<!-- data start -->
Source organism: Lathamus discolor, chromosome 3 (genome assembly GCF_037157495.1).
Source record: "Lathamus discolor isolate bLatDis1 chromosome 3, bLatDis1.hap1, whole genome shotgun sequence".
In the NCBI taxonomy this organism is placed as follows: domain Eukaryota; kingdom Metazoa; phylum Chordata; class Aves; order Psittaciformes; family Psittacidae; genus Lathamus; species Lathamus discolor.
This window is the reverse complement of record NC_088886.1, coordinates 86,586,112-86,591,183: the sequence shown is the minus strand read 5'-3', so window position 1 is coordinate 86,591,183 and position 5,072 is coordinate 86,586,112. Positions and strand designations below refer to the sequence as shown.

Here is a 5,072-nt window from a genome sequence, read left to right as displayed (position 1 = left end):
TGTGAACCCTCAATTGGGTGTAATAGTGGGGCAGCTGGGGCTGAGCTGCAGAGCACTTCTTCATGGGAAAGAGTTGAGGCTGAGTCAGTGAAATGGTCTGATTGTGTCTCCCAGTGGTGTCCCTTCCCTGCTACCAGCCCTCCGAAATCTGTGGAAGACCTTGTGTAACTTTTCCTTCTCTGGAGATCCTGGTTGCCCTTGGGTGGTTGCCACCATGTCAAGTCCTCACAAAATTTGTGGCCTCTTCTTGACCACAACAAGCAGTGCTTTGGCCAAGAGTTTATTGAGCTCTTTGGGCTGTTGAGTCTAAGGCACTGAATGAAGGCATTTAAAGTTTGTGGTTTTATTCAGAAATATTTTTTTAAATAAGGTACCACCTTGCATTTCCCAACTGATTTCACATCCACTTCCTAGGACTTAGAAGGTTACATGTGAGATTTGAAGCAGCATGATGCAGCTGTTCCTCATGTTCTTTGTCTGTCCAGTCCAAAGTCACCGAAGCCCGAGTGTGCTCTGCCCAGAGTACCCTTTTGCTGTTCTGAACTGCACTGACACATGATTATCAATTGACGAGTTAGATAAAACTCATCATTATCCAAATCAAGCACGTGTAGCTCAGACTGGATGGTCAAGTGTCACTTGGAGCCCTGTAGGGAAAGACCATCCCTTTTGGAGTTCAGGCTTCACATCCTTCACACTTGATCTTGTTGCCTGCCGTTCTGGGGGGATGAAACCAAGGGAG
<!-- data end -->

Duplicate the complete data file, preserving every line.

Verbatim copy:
Source organism: Lathamus discolor, chromosome 3 (genome assembly GCF_037157495.1).
Source record: "Lathamus discolor isolate bLatDis1 chromosome 3, bLatDis1.hap1, whole genome shotgun sequence".
In the NCBI taxonomy this organism is placed as follows: domain Eukaryota; kingdom Metazoa; phylum Chordata; class Aves; order Psittaciformes; family Psittacidae; genus Lathamus; species Lathamus discolor.
This window is the reverse complement of record NC_088886.1, coordinates 86,586,112-86,591,183: the sequence shown is the minus strand read 5'-3', so window position 1 is coordinate 86,591,183 and position 5,072 is coordinate 86,586,112. Positions and strand designations below refer to the sequence as shown.

Here is a 5,072-nt window from a genome sequence, read left to right as displayed (position 1 = left end):
TGTGAACCCTCAATTGGGTGTAATAGTGGGGCAGCTGGGGCTGAGCTGCAGAGCACTTCTTCATGGGAAAGAGTTGAGGCTGAGTCAGTGAAATGGTCTGATTGTGTCTCCCAGTGGTGTCCCTTCCCTGCTACCAGCCCTCCGAAATCTGTGGAAGACCTTGTGTAACTTTTCCTTCTCTGGAGATCCTGGTTGCCCTTGGGTGGTTGCCACCATGTCAAGTCCTCACAAAATTTGTGGCCTCTTCTTGACCACAACAAGCAGTGCTTTGGCCAAGAGTTTATTGAGCTCTTTGGGCTGTTGAGTCTAAGGCACTGAATGAAGGCATTTAAAGTTTGTGGTTTTATTCAGAAATATTTTTTTAAATAAGGTACCACCTTGCATTTCCCAACTGATTTCACATCCACTTCCTAGGACTTAGAAGGTTACATGTGAGATTTGAAGCAGCATGATGCAGCTGTTCCTCATGTTCTTTGTCTGTCCAGTCCAAAGTCACCGAAGCCCGAGTGTGCTCTGCCCAGAGTACCCTTTTGCTGTTCTGAACTGCACTGACACATGATTATCAATTGACGAGTTAGATAAAACTCATCATTATCCAAATCAAGCACGTGTAGCTCAGACTGGATGGTCAAGTGTCACTTGGAGCCCTGTAGGGAAAGACCATCCCTTTTGGAGTTCAGGCTTCACATCCTTCACACTTGATCTTGTTGCCTGCCGTTCTGGGGGGATGAAACCAAGGGAG